There are few filmmakers from the "Old Hollywood" era who dedicated more time to exploring American mythology than John Ford. Ford is perhaps today most famous for his Westerns, such as Stagecoach, The Searchers, and The Man Who Shot Liberty Valence, as well as his adaptations of major 20th century novels such as The Grapes of Wrath (which won him one of his record four Best Director Oscars; curiously, he never won one for a Western). To make these films, Ford used the then-unconventional method of shooting on location, allowing his camera to take in the landscape and let it shape and impact the story he was telling. His films - especially the Westerns - deconstructed the myths and myth-makers of America in a way that hadn't really been done. He was a patriot, to be sure; when the United States entered WWII, Ford enlisted in the US Navy and made documentaries for the Office of Strategic Services. But through his films, he questioned the "unquestionable" ideas that America was built on, and often uncovered less-than-noble incidents driving them.
This week's selection for "Hit Me With Your Best Shot," 1941 Best Picture winner How Green Was My Valley (the only of his films to win that prize), doesn't take place in the United States. Based on the novel of the same name by Richard Llewellyn, the film follows the Morgan family as they struggle to survive the changing times in the late 19th century in a coal-mining town in Wales. The film is told from the perspective of youngest son Huw (Roddy McDowell), as he watches his father (Donald Crisp), mother (Sara Allgood), brothers (most notably Ivor, played by Patric Knowles), and sister (Maureen O'Hara) deal with the hands fate deals them. He also witnesses the deterioration of the town itself, thanks to numerous mining accidents and the stripping of the land by soot. Rather than tell a straight-forward narrative, the film is presented as a series of vignettes from Huw's life, as he grows up in these conditions.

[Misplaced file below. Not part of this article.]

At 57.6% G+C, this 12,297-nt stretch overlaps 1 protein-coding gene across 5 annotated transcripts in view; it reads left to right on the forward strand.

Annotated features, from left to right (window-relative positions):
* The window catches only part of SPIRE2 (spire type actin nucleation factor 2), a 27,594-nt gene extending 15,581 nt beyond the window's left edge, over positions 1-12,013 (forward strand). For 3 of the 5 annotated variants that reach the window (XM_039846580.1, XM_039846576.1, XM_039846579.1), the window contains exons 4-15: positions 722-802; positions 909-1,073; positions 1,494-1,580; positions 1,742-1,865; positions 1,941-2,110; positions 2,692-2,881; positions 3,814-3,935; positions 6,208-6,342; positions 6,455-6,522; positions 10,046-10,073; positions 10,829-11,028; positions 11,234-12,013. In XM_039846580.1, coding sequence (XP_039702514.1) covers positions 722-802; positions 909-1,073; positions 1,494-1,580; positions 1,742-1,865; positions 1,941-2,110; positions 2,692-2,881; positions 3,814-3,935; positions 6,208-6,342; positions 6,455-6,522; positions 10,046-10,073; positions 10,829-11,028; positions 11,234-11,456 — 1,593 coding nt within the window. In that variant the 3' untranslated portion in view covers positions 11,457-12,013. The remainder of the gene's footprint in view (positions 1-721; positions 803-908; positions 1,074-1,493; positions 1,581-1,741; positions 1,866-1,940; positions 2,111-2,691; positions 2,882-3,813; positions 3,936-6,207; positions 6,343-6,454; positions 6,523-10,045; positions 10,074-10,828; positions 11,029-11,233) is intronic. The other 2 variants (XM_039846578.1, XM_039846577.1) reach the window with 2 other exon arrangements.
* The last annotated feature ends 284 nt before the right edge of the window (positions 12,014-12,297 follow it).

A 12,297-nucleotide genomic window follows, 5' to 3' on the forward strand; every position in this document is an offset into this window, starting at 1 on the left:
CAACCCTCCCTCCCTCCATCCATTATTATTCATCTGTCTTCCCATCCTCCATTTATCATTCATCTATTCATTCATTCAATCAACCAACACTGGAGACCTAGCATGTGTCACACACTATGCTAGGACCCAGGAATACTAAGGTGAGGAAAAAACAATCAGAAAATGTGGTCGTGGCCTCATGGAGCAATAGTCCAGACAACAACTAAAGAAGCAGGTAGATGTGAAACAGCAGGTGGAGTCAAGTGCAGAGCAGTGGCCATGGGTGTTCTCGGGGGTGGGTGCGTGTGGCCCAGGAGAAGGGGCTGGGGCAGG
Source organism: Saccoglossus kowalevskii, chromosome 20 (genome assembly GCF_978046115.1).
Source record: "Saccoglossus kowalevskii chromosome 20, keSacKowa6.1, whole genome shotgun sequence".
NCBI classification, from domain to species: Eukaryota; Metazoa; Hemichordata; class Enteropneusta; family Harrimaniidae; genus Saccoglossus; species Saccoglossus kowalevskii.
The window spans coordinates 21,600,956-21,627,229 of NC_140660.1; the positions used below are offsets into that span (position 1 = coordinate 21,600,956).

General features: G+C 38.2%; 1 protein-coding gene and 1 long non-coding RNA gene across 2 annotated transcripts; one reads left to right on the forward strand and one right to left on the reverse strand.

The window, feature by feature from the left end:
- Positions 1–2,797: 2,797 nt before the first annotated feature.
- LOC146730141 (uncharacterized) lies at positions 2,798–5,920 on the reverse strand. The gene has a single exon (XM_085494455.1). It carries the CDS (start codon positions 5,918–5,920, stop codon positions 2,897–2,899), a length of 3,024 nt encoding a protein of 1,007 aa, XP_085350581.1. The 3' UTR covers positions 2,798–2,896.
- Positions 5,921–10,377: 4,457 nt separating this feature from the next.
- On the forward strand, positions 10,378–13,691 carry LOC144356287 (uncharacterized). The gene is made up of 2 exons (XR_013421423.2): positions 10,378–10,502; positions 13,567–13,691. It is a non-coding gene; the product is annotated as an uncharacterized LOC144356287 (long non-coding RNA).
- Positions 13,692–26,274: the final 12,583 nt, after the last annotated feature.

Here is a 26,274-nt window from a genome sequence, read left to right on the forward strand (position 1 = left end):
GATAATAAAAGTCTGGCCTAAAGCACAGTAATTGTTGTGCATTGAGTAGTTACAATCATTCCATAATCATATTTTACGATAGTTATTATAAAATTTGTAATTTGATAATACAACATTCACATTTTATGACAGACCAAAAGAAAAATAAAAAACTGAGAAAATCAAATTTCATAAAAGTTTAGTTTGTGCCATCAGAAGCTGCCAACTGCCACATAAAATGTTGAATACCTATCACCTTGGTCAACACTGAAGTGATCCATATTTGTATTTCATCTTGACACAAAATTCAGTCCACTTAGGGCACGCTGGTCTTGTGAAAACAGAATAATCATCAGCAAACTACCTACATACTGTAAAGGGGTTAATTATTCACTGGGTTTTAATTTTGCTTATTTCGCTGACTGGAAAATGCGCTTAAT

Yet the film still manages to explore Ford's favorite themes of American mythology, and not just because this version of Wales looks suspiciously like Southern California.
More after the jump.
Ford was never an overtly political person in his films, though in reality he shifted from progressive to conservative over the course of his life. Yet to call his films "apolitical" is a bit of a misnomer. They are political without really choosing an explicit side in their politics. How Green Was My Valley is essentially a film about labor rights, as the town's miners (the majority of the male population) are given diminished wages, cut from their jobs, and work in dangerous conditions. Some of the townspeople - namely the Morgan sons - want to unionize, while others, including Mr. Morgan, fear the intrusion of socialism into their lives. Ford never takes a side in this central struggle, allowing both sides to weigh in but not deciding on one being "right" or "wrong." Though this struggle of workers vs. owners occurred throughout the industrial world during this time, the Welsh version presented in the film is essentially the American version of events transplanted onto Llewellyn's original story.